Supplementary Material for: Egr-1 Maintains NSC Proliferation and Its Overexpression Counteracts Cell Cycle Exit Triggered by the Withdrawal of Epidermal Growth Factor
2018-07-05T11:03:33Z (GMT) by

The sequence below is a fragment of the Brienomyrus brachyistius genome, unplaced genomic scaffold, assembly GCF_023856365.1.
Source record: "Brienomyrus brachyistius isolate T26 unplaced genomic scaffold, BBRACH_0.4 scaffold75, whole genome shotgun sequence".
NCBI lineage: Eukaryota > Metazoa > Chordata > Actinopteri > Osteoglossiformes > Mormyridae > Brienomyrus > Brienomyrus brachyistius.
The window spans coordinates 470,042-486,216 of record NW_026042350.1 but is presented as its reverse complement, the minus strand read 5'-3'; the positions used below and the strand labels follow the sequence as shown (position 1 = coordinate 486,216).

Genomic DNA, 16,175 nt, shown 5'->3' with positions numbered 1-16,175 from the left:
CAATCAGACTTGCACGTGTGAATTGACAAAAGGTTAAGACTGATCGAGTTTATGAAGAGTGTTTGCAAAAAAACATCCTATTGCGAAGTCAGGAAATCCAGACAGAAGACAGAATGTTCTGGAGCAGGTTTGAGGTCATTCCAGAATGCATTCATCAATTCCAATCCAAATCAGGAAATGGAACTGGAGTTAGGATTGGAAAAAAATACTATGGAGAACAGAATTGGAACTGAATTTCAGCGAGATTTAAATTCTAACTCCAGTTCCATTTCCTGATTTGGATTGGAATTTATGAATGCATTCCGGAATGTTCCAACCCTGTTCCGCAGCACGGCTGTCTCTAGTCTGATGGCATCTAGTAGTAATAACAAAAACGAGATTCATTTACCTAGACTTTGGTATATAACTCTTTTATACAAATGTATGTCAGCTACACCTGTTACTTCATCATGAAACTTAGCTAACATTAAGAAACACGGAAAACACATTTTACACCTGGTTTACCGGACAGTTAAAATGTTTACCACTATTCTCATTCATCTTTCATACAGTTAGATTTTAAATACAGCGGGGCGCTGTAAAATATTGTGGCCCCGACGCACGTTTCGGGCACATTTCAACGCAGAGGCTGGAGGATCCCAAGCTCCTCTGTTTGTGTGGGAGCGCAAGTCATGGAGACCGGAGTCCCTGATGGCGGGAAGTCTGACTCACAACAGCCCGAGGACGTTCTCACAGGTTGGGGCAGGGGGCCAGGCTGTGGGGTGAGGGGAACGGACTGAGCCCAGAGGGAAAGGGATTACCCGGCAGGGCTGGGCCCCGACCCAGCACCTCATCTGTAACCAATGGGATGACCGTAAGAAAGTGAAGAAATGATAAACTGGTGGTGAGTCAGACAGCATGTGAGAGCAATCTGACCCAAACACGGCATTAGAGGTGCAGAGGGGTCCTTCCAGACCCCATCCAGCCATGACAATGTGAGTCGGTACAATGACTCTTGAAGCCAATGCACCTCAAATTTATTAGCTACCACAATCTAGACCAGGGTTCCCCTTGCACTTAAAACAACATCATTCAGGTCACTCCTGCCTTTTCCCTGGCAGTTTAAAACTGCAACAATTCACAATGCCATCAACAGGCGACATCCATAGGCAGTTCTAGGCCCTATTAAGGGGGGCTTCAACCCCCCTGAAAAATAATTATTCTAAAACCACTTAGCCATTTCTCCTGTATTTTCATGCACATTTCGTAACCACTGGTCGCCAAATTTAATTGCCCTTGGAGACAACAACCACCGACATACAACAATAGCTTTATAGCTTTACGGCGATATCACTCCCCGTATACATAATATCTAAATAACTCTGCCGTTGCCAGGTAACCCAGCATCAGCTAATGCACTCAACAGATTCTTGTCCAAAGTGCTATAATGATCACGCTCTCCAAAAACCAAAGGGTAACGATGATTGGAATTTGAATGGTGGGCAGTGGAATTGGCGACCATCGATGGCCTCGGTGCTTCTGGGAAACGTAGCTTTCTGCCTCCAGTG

In adult mammals, neural stem cells (NSCs) reside in specialized niches at the level of selected CNS regions, such as the subventricular zone (SVZ). The signaling pathways that regulate NSC proliferation and differentiation remain poorly understood. Early growth response protein 1 (Egr-1) is an important transcription factor, widely studied in the adult mammalian brain, mediating the activation of target genes by a variety of extracellular stimuli. In our study, we aimed at testing how Egr-1 regulates adult NSCs derived from mouse SVZ and, in particular, the interplay between Egr-1 and the proliferative factor EGF. We demonstrate that Egr-1 expression in NSCs is induced by growth factor stimulation, and its level decreases after EGF deprivation or by using AG1478, an inhibitor of the EGF/EGFR signaling pathway. We also show that Egr-1 overexpression rescues the cell proliferation decrease observed either after EGF removal or upon treatment with AG1478, suggesting that Egr-1 works downstream of the EGF pathway. To better understand this mechanism, we investigated targets downstream of both the EGF pathway and Egr-1, and found that they regulate genes involved in NSC proliferation, such as cell cycle regulators, cyclins, and cyclin-dependent kinase inhibitors.